Yesterday, Jay Cost discussed President Obama’s problem with independents, noting that Obama started to lose independents by the truckload when the debate over Obamacare heated up and “has never won [them] back.” Today, a new Quinnipiac poll further highlights the extent of the trouble that Obama faces in this regard.
The Quinnipiac poll surveyed an exceptionally large number of respondents, and therefore its sampling of independents is quite large — it surveyed 946 independents, all of them reported to be registered voters. So what does this survey tell us about independents’ reflections on the first 3-1/2 years (or so) of “hope and change”? Let’s take a look.
Do independents think they are “better off or worse off financially” than they were four years ago? By a margin of 14 percentage points (46 to 32 percent), they think they are “worse off,” rather than “better off.”
Are independents “satisfied” with “the way things are going in the nation today”? By a margin of 54 points (77 to 23 percent), they are at least somewhat “dissatisfied,” rather than at least somewhat “satisfied.” Even worse for Obama, 45 percent are “very dissatisfied,” while only 2 percent are “very satisfied.”
According to the National Bureau of Economic Research (the recognized authority on such matters), we are now almost three years removed from the end of the recession that Obama inherited. So, what do independents think of the Obama “recovery”? By a margin of 41 points (69 to 28 percent), they think the country is still “in a recession now.”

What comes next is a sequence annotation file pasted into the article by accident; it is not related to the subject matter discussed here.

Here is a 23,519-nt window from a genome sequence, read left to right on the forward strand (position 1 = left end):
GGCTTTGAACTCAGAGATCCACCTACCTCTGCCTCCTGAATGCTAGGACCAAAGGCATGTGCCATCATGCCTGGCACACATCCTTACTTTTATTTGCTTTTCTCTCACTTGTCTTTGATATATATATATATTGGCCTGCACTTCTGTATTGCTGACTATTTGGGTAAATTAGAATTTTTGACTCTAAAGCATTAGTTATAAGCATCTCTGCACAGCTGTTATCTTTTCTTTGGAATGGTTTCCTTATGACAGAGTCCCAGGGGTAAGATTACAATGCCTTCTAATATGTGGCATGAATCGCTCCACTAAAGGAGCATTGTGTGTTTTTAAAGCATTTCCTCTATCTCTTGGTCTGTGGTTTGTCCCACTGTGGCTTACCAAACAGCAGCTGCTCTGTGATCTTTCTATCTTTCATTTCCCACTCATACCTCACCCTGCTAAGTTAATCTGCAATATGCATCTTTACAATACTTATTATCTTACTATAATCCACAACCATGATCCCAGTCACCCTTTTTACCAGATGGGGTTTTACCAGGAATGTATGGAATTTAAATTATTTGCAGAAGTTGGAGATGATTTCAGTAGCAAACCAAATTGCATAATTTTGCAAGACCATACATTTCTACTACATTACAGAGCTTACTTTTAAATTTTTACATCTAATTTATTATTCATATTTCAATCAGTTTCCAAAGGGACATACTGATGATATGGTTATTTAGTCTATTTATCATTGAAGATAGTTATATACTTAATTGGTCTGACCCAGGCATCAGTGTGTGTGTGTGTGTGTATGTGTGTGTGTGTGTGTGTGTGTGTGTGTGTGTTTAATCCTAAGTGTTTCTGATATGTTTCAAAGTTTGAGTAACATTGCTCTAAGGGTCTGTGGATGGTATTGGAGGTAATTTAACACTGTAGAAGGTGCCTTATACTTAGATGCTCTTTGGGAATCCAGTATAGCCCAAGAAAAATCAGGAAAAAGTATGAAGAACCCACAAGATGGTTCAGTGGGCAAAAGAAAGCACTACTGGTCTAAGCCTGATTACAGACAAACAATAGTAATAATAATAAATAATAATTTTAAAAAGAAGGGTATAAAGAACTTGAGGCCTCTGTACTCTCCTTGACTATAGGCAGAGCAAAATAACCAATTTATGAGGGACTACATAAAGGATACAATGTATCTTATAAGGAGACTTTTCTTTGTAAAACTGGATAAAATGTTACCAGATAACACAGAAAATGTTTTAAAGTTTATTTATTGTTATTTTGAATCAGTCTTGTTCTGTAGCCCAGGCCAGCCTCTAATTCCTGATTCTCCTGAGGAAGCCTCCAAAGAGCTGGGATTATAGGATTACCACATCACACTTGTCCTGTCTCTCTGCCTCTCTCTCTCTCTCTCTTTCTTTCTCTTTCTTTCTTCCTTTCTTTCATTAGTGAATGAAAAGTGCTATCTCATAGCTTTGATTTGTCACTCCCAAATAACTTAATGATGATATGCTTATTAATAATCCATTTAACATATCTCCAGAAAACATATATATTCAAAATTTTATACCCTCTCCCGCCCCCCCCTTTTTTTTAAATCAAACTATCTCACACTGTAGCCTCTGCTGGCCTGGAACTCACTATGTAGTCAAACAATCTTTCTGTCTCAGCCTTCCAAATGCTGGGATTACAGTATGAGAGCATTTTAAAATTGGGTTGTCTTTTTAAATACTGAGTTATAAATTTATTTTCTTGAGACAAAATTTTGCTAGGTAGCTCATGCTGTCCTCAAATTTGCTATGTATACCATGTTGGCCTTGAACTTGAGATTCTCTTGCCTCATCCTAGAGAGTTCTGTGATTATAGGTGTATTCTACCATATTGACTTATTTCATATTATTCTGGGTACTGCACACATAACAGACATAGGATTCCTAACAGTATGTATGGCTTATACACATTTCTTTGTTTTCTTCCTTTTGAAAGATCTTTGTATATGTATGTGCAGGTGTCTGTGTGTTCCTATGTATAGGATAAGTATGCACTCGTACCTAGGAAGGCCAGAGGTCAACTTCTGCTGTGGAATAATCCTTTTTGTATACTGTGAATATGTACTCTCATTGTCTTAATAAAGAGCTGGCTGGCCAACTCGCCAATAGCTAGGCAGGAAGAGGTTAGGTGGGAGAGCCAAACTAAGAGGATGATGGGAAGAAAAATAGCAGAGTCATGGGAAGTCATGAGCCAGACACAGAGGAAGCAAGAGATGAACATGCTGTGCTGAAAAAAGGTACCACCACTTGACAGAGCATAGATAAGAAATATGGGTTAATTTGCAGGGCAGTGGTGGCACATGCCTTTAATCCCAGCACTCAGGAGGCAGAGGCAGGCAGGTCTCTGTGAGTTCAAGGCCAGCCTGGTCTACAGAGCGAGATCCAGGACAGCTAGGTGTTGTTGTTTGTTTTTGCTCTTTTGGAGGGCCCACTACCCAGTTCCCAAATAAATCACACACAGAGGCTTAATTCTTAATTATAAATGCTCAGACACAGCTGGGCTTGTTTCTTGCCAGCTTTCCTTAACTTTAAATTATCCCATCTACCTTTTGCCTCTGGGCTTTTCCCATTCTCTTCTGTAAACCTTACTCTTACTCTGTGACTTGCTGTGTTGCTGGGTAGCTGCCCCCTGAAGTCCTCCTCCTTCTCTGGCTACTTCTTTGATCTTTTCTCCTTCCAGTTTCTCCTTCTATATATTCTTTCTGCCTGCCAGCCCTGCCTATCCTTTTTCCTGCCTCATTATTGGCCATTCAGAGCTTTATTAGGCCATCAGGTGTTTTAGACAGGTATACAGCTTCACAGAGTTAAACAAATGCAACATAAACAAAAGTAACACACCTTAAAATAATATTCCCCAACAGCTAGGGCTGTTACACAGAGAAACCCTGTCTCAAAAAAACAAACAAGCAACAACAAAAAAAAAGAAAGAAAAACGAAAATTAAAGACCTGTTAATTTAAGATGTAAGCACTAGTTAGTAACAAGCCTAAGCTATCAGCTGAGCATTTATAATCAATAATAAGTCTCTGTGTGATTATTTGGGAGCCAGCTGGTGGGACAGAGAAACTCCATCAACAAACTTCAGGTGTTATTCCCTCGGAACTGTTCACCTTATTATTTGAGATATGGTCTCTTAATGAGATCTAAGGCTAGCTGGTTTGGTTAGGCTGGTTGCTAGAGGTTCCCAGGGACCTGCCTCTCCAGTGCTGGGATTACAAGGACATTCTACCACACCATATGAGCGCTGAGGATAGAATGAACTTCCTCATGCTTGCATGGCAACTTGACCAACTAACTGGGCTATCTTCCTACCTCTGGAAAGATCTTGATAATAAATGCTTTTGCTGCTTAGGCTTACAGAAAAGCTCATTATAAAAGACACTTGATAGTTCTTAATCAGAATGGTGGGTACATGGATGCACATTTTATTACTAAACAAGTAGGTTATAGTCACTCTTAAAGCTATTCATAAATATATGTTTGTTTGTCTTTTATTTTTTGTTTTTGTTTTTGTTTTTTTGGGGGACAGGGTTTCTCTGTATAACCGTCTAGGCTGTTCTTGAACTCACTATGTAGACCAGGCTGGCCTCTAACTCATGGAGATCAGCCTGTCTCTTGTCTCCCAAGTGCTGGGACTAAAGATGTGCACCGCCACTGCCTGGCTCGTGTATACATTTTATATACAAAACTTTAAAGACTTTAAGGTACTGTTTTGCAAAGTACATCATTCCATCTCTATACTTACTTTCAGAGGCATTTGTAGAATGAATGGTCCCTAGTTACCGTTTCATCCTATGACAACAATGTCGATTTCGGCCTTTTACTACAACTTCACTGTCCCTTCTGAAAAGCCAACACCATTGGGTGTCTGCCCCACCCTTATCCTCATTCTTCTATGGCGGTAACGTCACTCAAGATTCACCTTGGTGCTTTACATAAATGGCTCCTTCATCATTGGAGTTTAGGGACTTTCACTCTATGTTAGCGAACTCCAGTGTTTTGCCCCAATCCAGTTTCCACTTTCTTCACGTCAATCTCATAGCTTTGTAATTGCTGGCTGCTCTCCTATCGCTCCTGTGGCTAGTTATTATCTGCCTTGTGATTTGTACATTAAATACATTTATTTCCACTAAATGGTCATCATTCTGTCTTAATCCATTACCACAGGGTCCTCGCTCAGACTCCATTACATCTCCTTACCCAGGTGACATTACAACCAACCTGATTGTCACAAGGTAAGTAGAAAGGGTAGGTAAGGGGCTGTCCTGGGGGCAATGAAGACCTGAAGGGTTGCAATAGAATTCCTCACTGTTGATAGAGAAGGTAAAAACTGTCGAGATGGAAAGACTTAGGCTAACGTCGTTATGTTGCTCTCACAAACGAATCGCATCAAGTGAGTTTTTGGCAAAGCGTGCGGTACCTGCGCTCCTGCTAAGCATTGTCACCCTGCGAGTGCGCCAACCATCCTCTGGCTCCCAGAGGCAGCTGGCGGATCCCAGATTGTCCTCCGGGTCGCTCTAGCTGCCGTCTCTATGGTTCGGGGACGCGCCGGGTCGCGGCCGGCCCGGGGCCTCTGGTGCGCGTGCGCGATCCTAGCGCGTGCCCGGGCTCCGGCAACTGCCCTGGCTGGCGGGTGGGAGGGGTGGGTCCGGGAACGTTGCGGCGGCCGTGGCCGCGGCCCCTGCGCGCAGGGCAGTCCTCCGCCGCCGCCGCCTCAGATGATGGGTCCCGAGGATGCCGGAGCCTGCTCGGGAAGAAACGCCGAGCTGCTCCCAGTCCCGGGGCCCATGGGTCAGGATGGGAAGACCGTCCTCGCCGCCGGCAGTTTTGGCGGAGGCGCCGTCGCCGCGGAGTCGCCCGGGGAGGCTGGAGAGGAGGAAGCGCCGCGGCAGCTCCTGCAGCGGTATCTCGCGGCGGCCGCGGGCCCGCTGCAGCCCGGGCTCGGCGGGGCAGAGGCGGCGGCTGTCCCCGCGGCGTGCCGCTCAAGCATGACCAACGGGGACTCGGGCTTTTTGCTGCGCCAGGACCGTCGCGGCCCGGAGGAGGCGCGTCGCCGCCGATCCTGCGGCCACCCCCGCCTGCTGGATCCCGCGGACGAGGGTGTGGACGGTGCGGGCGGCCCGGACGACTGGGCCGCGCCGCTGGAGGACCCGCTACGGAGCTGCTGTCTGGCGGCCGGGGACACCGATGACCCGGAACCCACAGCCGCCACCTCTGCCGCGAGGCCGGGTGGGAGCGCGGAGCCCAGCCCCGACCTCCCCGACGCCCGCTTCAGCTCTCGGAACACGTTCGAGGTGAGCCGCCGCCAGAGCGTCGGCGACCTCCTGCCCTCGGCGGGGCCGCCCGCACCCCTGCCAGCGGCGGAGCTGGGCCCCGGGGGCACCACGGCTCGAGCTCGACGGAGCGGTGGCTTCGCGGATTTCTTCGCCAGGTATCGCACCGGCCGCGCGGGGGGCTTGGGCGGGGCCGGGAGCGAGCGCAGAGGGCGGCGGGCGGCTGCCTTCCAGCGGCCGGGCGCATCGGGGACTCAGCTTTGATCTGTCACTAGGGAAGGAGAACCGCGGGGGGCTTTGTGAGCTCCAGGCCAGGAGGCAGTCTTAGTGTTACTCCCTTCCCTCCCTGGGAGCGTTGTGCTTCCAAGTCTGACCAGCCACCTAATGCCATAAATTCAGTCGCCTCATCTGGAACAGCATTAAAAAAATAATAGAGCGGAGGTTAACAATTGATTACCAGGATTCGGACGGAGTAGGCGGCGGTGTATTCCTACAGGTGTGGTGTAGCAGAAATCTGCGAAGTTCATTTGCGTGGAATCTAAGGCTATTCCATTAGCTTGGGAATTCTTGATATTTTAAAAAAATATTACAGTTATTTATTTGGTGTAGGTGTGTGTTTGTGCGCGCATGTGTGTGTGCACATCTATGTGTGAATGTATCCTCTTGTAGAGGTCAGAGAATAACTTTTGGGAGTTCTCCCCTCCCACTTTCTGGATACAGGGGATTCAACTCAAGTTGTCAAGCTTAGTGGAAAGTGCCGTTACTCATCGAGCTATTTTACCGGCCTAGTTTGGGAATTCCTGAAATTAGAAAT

“Who do [independents] trust to do a better job of handling the economy, President Obama or the Republicans in Congress?” By a margin of 13 points (48 to 35 percent), they trust the GOP members of Congress.
What do independents think of Obamacare, the defining legislation of Obama’s term? By a margin of 24 points (57 to 33 percent), they think Congress should “repeal it.”
To recap, by a margin of 14 points, independents think they are worse off financially, rather than better off financially, than they were four years ago. By a margin of 54 points, they think the country is headed in the wrong, rather than the right, direction — and those who are “very dissatisfied” with the country’s direction outnumber those who are “very satisfied” with its direction by better than 20 to 1. By a margin of 41 points, they think we are still in the midst of (what they regard as) a 4-year recession, rather than in the midst of a (multi-year) recovery. By a margin of 13 points, they trust congressional Republicans over Obama on the economy. And by a margin of 24 points, they want Obama’s signature legislation to be repealed.
To say these are poor numbers for an incumbent would be an obvious understatement.